Our Blog

My Secrets for Innovating Classroom Practice - Part 1

An outline of the steps I took to transform my practice so that it is now aligned with expectations for 21st Century Fluencies.
11 January 2013
0
Author: Heidi Siwak
35 votes
+
Vote up!

Looking back, I would have to say my transformation was mandated. It began with the provincial overhaul of education during which teachers were obliged to abandon old practices and develop new ones based on “highly effective practices”  (TLCP, flexible groups, accountable talk, and student feedback). 

File 4713

Photo courtesy of Heidi Siwak

This was followed by my introduction to The Thinking Matrix and a light bulb moment where I realized that my job wasn’t to teach students how to write stories, articles, or persuasive letters, but to provide opportunities for students to think deeply, ask questions and use the tools of communication to express their thoughts in writing in ways meaningful to them and to engage in creative problem solving.

...I realized that my job wasn’t to teach students how to write stories, articles, or persuasive letters, but to provide opportunities for students to think deeply, ask questions and use the tools of communication to express their thoughts in writing in ways meaningful to them and to engage in creative problem solving.

With my focus now on providing experiences where learners have the opportunity to think deeply, things began to change.

Tied to this was my discovery of the power of social media. The work we did with the App project and Hannah’s Suitcase was highly experimental. As an educator, I discovered that social media allowed us to approach learning in new ways. We connected with a diverse global community. I now had quick and easy access to cutting-edge research and practices that I could implement immediately. My students could suddenly engage with expertise in any field and we found ourselves with an audience for our work. We began to make strategic use of social media to access exceptional learning opportunities that have impact on the world outside the classroom.

My professional learning focused on project-based learning, inquiry, design-thinking, Web 2.0 tools, critical thinking, solution-based and game-based learning, skills for collaboration and rethinking the use of classroom space.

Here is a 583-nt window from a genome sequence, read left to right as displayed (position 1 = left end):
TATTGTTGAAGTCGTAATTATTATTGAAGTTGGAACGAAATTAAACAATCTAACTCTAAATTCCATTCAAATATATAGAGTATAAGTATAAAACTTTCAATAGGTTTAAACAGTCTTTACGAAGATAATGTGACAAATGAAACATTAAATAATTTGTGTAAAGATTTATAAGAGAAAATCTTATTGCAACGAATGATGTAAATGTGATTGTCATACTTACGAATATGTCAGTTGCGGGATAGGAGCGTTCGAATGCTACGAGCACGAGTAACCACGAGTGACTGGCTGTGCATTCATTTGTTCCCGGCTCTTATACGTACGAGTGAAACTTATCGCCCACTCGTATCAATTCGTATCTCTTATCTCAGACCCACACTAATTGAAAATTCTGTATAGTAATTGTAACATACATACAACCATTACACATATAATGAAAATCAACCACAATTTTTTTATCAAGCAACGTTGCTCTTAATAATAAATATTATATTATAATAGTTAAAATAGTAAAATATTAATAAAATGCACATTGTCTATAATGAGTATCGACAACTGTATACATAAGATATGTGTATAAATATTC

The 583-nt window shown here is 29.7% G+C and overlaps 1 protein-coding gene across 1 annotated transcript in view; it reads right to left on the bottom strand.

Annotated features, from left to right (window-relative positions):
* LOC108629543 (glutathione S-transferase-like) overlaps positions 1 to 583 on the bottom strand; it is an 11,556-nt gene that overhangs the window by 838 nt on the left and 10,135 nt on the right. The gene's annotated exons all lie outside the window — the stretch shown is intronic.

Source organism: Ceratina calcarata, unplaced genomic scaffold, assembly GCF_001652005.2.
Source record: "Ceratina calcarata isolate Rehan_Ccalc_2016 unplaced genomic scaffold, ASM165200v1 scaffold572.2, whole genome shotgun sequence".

What I didn’t do was wait for permission. I used my professional judgment as an educator and my personal desire for growth to develop innovative practices.

Based on what happens in the classroom on a particular day, the direction for the next day is determined. My students and I co-create the learning.

If I were to identify the single biggest change in my practice, I would have to say that when we begin an inquiry, we have no idea where we were headed or what final demonstrations of learning will look like. So much depends on what we learn along the way. My students engage in meaningful work that hasn’t been done previously, which makes it interesting for everyone. I would describe my work as responsive teaching.  

Based on what happens in the classroom on a particular day, the direction for the next day is determined. My students and I co-create the learning.

Winning the Ken Spencer Award, the Mindshare Learning Video Challenge Award, and receiving recognition from the Globe and Mail as well as coverage in other media has certainly made what we do easier. Dundas Central Elementary has become known for its innovative work and our administration has become more responsive, accepting and most of all encouraging when we wish to try something new.

Please note that Part 2 of Heidi's blog post will be shared in the near future.